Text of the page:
19 Nov Vitamin E may boost IQ for low birth weight infants, says study
Long term supplementation of extremely low birth weight infants with Vitamin E may improve mental development, according to a new study from Japan.
Scientists from Osaka University and Osaka Medical College report that supplementing extremely low birth weight infants for greater than six months was associated with significantly lower odds of for impaired mental development at eight years, compared with the control group.
“The hypothesis that alpha-Tocopherol induces synapse elimination in the brain during early infancy could explain the improvement in group C’s developmental scores,” they wrote in Acta Paediatrica. “In this group, developmental quotient and IQ levels were higher and learning disorder and borderline intellectual disability were less frequent than other groups.”
Vitamin E -the overlooked nutrient from brain health?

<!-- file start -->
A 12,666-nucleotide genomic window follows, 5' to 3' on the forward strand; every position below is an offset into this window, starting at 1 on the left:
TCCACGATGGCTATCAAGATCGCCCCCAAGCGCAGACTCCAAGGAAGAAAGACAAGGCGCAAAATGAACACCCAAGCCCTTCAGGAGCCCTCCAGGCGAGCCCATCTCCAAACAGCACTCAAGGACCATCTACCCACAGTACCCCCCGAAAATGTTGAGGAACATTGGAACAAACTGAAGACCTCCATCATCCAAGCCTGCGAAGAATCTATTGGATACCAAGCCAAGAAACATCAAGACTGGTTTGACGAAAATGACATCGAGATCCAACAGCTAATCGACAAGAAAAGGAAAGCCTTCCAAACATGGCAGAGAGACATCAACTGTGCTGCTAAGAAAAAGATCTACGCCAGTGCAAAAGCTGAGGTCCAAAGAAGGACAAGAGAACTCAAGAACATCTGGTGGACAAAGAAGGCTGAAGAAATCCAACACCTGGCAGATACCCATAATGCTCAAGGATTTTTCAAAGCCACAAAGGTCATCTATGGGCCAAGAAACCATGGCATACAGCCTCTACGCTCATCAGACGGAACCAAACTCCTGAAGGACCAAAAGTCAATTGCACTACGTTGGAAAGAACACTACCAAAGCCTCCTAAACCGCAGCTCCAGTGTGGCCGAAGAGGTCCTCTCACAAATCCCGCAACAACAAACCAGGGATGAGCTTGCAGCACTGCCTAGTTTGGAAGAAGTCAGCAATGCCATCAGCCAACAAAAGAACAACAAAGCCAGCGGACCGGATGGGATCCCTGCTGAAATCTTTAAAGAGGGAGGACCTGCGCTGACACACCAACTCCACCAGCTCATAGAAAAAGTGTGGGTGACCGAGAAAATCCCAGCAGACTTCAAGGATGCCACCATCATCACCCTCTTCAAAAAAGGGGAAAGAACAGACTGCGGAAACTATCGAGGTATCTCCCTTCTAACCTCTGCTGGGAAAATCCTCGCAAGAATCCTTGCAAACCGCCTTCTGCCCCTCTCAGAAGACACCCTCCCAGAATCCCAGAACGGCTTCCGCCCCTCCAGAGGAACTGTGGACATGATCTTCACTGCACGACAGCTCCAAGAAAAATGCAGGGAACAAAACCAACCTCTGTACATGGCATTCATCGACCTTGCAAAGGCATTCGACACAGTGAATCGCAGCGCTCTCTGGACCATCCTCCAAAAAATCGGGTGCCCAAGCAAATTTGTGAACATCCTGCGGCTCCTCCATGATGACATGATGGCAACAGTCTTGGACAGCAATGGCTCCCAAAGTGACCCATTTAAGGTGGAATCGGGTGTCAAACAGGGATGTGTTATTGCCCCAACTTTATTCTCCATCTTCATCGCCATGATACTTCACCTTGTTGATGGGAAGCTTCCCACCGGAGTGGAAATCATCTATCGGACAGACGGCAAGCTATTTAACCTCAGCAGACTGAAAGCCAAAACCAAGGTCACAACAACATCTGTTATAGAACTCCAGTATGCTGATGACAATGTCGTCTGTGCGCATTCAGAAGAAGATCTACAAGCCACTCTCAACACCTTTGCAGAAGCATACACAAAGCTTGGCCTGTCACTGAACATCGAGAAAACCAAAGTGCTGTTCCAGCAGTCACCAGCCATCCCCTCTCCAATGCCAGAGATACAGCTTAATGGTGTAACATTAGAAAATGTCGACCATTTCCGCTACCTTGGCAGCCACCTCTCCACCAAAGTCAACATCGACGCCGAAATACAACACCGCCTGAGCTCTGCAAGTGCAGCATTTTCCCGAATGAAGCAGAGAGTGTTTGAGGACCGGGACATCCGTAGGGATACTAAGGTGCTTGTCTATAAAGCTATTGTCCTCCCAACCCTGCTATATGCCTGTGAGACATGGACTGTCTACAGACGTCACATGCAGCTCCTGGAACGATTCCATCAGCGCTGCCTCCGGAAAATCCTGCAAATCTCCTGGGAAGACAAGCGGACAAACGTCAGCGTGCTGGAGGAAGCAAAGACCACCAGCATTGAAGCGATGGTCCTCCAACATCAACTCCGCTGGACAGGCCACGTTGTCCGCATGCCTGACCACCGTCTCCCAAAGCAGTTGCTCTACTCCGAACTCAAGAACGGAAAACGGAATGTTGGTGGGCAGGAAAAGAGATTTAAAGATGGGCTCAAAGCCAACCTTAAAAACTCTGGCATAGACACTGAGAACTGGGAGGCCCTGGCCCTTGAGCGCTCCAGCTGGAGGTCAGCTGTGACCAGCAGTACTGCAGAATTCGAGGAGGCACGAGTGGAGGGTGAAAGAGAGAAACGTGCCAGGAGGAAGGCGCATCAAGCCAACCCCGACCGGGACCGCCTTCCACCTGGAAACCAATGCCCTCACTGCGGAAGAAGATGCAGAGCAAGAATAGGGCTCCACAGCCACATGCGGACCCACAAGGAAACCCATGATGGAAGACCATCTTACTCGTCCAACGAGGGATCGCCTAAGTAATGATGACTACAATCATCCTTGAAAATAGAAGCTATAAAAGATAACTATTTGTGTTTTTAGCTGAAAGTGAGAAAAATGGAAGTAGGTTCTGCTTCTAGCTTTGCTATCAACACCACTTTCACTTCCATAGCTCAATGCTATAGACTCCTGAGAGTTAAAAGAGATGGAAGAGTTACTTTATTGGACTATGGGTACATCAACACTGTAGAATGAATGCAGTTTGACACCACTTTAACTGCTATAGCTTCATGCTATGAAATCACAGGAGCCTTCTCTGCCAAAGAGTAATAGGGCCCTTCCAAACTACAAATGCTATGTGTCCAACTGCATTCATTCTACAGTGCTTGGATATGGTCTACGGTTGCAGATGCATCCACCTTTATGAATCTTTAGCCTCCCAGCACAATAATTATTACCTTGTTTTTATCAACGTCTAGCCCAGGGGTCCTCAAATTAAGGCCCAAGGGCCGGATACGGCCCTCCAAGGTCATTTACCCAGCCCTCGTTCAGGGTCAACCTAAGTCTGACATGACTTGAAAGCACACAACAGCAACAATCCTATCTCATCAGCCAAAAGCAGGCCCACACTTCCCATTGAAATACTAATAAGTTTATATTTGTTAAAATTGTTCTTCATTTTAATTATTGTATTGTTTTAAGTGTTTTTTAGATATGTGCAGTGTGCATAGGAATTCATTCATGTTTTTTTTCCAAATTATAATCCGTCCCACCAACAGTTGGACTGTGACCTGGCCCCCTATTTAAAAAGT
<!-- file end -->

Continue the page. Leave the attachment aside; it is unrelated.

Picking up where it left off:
There are eight forms of vitamin E: Four tocopherols (alpha, beta, gamma, delta) and four tocotrienols (alpha, beta, gamma, delta).
The majority of the science in the past has looked at vitamin E in the apha-tocopherol form in the context of cardiovascular disease, cancer, and eye disease.
Several recent studies have reported the potential brain health benefits of the nutrient, with data from the Karolinska Institutet in Stockholm, Sweden indicating that all plasma vitamin E forms may play a role in brain health.
The new study from Japan is said to be only the third to “provide
evidence for the role of alpha-Tocopherol in child development and the
first to show the effective duration of alpha-Tocopherol administration
in extremely low birth weight infants.”